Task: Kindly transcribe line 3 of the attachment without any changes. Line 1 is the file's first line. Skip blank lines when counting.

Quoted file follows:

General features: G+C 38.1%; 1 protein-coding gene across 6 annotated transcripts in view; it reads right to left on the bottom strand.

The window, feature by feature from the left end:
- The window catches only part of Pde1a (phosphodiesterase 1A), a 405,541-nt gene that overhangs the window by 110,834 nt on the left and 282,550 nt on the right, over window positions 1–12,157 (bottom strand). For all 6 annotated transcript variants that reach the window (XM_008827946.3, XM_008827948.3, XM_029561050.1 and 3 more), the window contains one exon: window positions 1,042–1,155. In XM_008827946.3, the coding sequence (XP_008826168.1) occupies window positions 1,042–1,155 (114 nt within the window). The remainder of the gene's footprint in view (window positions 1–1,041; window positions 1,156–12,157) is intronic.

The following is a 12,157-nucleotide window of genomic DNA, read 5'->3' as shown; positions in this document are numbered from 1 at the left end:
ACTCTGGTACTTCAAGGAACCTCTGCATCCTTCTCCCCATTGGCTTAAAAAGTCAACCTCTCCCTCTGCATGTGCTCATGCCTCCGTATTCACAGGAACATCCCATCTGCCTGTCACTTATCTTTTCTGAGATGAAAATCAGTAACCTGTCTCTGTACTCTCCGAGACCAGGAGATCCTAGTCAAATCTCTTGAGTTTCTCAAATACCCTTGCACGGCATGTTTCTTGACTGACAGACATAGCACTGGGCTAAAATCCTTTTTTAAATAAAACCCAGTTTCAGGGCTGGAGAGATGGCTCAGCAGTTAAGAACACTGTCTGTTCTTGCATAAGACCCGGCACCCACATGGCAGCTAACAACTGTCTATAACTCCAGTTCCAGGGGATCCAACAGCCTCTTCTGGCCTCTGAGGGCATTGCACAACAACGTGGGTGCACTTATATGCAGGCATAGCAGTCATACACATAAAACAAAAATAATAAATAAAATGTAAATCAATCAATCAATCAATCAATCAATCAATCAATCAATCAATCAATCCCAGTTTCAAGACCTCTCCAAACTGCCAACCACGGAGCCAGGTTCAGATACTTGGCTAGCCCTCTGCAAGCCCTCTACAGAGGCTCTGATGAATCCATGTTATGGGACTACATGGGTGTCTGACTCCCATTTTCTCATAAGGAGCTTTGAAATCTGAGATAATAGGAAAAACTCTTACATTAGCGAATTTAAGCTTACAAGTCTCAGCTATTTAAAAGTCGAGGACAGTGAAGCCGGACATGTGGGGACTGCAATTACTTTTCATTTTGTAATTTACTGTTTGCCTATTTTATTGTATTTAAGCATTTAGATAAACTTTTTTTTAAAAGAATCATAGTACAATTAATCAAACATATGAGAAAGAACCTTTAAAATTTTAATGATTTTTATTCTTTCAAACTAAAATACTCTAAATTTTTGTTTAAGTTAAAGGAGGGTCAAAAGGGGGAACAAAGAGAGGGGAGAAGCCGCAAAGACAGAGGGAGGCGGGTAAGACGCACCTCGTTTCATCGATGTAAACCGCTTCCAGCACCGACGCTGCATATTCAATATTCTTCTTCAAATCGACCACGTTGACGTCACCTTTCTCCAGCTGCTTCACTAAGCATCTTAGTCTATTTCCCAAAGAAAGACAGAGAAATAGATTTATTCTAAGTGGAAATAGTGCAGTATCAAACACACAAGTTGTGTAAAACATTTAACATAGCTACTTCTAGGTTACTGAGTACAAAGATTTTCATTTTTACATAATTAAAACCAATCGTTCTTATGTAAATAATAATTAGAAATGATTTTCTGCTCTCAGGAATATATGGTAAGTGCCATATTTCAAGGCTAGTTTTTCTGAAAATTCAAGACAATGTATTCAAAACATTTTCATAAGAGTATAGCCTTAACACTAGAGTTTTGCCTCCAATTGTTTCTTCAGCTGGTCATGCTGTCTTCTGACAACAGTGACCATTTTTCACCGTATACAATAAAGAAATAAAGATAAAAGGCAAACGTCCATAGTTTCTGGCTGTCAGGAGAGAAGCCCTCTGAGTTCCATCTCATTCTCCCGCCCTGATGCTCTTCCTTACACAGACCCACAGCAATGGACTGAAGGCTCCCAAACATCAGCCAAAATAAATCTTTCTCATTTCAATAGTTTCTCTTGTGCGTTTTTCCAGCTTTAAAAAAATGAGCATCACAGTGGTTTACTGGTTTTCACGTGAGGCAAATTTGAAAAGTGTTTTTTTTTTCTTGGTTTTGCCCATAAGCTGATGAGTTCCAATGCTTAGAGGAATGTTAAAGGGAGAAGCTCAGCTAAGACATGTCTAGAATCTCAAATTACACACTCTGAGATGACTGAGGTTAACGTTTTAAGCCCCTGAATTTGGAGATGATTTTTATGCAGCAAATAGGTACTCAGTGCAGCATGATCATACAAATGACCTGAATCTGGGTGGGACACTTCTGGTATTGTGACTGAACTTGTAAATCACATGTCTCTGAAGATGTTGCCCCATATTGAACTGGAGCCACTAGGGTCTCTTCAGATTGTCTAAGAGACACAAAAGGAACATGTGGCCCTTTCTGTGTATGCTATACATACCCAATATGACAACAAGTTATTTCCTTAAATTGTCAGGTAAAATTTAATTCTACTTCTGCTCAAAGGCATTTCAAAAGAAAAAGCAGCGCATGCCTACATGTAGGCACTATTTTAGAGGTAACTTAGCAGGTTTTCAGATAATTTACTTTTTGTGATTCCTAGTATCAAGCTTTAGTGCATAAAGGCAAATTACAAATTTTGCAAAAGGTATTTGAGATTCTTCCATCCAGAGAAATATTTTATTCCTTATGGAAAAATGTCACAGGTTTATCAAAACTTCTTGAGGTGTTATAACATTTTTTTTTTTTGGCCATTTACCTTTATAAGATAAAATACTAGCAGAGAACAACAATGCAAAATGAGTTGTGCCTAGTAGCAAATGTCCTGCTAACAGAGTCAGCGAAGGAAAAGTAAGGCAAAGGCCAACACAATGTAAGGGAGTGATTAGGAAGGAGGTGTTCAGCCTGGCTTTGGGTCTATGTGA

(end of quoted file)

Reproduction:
- The window catches only part of Pde1a (phosphodiesterase 1A), a 405,541-nt gene that overhangs the window by 110,834 nt on the left and 282,550 nt on the right, over window positions 1–12,157 (bottom strand). For all 6 annotated transcript variants that reach the window (XM_008827946.3, XM_008827948.3, XM_029561050.1 and 3 more), the window contains one exon: window positions 1,042–1,155. In XM_008827946.3, the coding sequence (XP_008826168.1) occupies window positions 1,042–1,155 (114 nt within the window). The remainder of the gene's footprint in view (window positions 1–1,041; window positions 1,156–12,157) is intronic.